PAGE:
groovy
  1. groovy
  2. GROOVY-5208

Incorrect line numbers in code using optimized primitive operations

    Details

    • Type: Bug Bug
    • Status: Closed Closed
    • Priority: Major Major
    • Resolution: Fixed
    • Affects Version/s: 2.0-beta-1
    • Fix Version/s: 1.8.7, 2.0.1
    • Component/s: bytecode
    • Labels:
      None
    • Number of attachments :
      0

      Description

      The visible problem is that debugger doesn't stop on the lines containing only primitive value operations. See more details in http://youtrack.jetbrains.net/issue/IDEA-77107.

        Issue Links

          Activity

          Hide
          CÚdric Champeau added a comment -

          Hi Peter,

          The following code does produce line number info:

          int i = 5*5
          i++
          println 1+1
          i += 2
          

          Here's the result:

          public run()Ljava/lang/Object;
          L0
          INVOKESTATIC script.$getCallSiteArray ()[Lorg/codehaus/groovy/runtime/callsite/CallSite;
          ASTORE 1
          INVOKESTATIC org/codehaus/groovy/runtime/BytecodeInterface8.isOrigInt ()Z
          IFEQ L1
          GETSTATIC script.__$stMC : Z
          IFNE L1
          INVOKESTATIC org/codehaus/groovy/runtime/BytecodeInterface8.disabledStandardMetaClass ()Z
          IFNE L1
          GOTO L2
          L1
          LINENUMBER 1 L1
          ALOAD 1
          LDC 1
          AALOAD
          ICONST_5
          INVOKESTATIC org/codehaus/groovy/runtime/typehandling/DefaultTypeTransformation.box (I)Ljava/lang/Object;
          CHECKCAST java/lang/Integer
          ICONST_5
          INVOKESTATIC org/codehaus/groovy/runtime/typehandling/DefaultTypeTransformation.box (I)Ljava/lang/Object;
          CHECKCAST java/lang/Integer
          INVOKEINTERFACE org/codehaus/groovy/runtime/callsite/CallSite.call (Ljava/lang/Object;Ljava/lang/Object;)Ljava/lang/Object;
          INVOKESTATIC org/codehaus/groovy/runtime/typehandling/DefaultTypeTransformation.intUnbox (Ljava/lang/Object;)I
          ISTORE 2
          L3
          ILOAD 2
          POP
          L4
          LINENUMBER 2 L4
          ILOAD 2
          DUP
          ISTORE 3
          ALOAD 1
          LDC 2
          AALOAD
          SWAP
          INVOKESTATIC org/codehaus/groovy/runtime/typehandling/DefaultTypeTransformation.box (I)Ljava/lang/Object;
          CHECKCAST java/lang/Integer
          INVOKEINTERFACE org/codehaus/groovy/runtime/callsite/CallSite.call (Ljava/lang/Object;)Ljava/lang/Object;
          DUP
          INVOKESTATIC org/codehaus/groovy/runtime/typehandling/DefaultTypeTransformation.intUnbox (Ljava/lang/Object;)I
          ISTORE 2
          POP
          ILOAD 3
          POP
          L5
          LINENUMBER 3 L5
          ALOAD 1
          LDC 3
          AALOAD
          ALOAD 0
          ALOAD 1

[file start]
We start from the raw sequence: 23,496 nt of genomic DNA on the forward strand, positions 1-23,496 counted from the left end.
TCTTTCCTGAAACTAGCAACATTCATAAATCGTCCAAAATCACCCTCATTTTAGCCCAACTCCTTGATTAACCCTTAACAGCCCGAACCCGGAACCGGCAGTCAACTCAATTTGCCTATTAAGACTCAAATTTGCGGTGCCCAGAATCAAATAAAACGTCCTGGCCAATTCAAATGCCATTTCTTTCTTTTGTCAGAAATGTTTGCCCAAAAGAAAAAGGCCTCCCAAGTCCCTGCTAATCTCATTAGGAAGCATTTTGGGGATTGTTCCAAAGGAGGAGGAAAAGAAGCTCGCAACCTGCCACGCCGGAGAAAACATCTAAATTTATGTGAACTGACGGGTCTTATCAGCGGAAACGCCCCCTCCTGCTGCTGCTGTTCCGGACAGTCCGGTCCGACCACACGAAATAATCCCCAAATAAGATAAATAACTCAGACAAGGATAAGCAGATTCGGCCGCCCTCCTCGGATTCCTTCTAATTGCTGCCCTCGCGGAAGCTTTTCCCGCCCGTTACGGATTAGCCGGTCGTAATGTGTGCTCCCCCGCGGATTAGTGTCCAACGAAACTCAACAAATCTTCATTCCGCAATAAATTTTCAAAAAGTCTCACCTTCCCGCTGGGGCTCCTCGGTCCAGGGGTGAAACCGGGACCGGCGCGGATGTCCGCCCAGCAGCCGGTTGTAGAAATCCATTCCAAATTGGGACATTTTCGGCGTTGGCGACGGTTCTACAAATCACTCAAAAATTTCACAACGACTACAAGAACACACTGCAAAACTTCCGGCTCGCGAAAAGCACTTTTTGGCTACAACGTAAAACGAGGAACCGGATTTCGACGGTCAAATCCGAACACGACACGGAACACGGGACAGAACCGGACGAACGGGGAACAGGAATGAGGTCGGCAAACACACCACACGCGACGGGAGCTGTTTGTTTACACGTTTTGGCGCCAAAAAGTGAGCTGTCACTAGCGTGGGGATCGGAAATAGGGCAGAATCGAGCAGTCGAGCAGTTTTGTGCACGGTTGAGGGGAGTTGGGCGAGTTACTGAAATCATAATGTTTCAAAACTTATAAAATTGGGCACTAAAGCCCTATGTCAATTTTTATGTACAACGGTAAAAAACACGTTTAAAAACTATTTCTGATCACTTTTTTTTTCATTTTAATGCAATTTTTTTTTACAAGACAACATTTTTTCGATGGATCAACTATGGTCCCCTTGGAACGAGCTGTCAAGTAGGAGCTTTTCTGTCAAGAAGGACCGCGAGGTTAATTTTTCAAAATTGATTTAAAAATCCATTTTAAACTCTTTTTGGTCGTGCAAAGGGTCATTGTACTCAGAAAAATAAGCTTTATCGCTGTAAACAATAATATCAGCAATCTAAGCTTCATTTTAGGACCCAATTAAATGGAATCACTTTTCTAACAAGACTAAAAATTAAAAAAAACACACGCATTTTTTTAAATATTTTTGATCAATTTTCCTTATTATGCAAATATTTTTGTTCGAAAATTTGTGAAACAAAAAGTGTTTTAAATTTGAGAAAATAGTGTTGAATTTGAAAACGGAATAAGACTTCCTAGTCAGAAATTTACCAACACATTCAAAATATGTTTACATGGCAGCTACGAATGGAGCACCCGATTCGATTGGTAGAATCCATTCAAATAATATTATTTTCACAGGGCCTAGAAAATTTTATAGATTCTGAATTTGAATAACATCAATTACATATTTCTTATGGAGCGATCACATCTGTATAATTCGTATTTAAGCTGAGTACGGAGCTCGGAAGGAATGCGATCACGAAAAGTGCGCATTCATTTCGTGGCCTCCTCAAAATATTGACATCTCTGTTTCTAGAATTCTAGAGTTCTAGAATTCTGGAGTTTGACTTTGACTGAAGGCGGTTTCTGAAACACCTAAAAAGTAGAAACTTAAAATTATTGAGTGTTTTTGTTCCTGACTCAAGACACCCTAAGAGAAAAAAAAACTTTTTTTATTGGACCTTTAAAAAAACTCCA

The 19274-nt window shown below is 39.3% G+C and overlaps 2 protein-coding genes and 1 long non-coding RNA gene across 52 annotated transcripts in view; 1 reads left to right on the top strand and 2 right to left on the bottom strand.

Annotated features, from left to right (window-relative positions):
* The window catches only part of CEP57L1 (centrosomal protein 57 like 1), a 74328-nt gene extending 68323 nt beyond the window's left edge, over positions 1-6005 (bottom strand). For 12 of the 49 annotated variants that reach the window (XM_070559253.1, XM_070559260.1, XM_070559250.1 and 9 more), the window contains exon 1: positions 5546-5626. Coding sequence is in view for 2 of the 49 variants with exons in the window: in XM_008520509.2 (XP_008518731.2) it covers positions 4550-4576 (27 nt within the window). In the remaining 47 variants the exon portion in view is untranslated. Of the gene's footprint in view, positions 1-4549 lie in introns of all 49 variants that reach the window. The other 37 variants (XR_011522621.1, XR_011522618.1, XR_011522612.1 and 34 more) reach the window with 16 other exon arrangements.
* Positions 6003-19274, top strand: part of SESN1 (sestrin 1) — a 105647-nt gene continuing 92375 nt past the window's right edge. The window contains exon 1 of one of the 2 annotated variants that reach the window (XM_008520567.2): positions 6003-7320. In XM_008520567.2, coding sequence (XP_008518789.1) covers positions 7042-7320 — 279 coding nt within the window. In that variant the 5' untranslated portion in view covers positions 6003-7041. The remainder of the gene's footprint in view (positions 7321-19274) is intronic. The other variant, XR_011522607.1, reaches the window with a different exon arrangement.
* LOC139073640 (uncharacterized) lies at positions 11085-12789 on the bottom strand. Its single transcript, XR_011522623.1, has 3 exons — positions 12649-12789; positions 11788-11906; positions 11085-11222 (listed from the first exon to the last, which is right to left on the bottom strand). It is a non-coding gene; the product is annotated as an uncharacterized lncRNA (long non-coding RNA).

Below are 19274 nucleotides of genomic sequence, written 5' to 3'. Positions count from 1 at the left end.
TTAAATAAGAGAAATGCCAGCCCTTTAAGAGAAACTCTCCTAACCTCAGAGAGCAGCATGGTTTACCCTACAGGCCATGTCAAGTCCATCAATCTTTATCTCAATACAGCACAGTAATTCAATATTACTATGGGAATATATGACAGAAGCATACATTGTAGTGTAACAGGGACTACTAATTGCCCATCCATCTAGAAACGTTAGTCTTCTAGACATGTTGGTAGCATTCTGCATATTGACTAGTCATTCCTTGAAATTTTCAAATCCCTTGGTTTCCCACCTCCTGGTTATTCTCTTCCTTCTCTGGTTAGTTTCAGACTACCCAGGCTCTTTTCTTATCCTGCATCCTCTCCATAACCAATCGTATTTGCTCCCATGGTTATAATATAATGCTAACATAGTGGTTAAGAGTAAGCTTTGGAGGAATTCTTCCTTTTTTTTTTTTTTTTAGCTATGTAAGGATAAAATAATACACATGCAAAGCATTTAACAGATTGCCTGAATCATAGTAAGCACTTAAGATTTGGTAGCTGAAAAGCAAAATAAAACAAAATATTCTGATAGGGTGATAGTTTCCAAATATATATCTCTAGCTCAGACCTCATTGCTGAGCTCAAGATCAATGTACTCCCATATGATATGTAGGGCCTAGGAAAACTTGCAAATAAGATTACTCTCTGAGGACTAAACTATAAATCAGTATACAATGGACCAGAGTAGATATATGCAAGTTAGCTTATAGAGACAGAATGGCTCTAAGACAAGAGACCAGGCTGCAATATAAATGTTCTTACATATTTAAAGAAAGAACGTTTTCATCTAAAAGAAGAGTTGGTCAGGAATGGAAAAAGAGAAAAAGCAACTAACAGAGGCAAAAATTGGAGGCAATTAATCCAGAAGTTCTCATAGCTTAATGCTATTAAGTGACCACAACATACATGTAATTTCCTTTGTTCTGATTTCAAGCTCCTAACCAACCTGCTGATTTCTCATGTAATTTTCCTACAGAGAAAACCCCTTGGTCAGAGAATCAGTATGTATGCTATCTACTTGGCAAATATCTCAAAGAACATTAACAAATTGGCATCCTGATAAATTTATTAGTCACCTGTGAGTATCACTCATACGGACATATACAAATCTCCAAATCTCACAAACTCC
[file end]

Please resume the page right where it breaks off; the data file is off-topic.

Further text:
LDC 4
          AALOAD
          ICONST_1
          INVOKESTATIC org/codehaus/groovy/runtime/typehandling/DefaultTypeTransformation.box (I)Ljava/lang/Object;
          CHECKCAST java/lang/Integer
          ICONST_1
          INVOKESTATIC org/codehaus/groovy/runtime/typehandling/DefaultTypeTransformation.box (I)Ljava/lang/Object;
          CHECKCAST java/lang/Integer
          INVOKEINTERFACE org/codehaus/groovy/runtime/callsite/CallSite.call (Ljava/lang/Object;Ljava/lang/Object;)Ljava/lang/Object;
          INVOKEINTERFACE org/codehaus/groovy/runtime/callsite/CallSite.callCurrent (Lgroovy/lang/GroovyObject;Ljava/lang/Object;)Ljava/lang/Object;
          POP
          L6
          LINENUMBER 4 L6
          ALOAD 1
          LDC 5
          AALOAD
          ILOAD 2
          INVOKESTATIC org/codehaus/groovy/runtime/typehandling/DefaultTypeTransformation.box (I)Ljava/lang/Object;
          CHECKCAST java/lang/Integer
          ICONST_2
          INVOKESTATIC org/codehaus/groovy/runtime/typehandling/DefaultTypeTransformation.box (I)Ljava/lang/Object;
          CHECKCAST java/lang/Integer
          INVOKEINTERFACE org/codehaus/groovy/runtime/callsite/CallSite.call (Ljava/lang/Object;Ljava/lang/Object;)Ljava/lang/Object;
          DUP
          INVOKESTATIC org/codehaus/groovy/runtime/typehandling/DefaultTypeTransformation.intUnbox (Ljava/lang/Object;)I
          ISTORE 2
          ARETURN
          L7
          GOTO L8
          L2
          LINENUMBER 1 L2
          ICONST_5
          ICONST_5
          IMUL
          ISTORE 4
          L9
          ILOAD 4
          POP
          L10
          LINENUMBER 2 L10
          ILOAD 4
          DUP
          ISTORE 5
          ICONST_1
          IADD
          DUP
          ISTORE 4
          POP
          ILOAD 5
          POP
          L11
          LINENUMBER 3 L11
          ALOAD 1
          LDC 6
          AALOAD
          ALOAD 0
          ICONST_1
          ICONST_1
          IADD
          INVOKESTATIC org/codehaus/groovy/runtime/typehandling/DefaultTypeTransformation.box (I)Ljava/lang/Object;
          CHECKCAST java/lang/Integer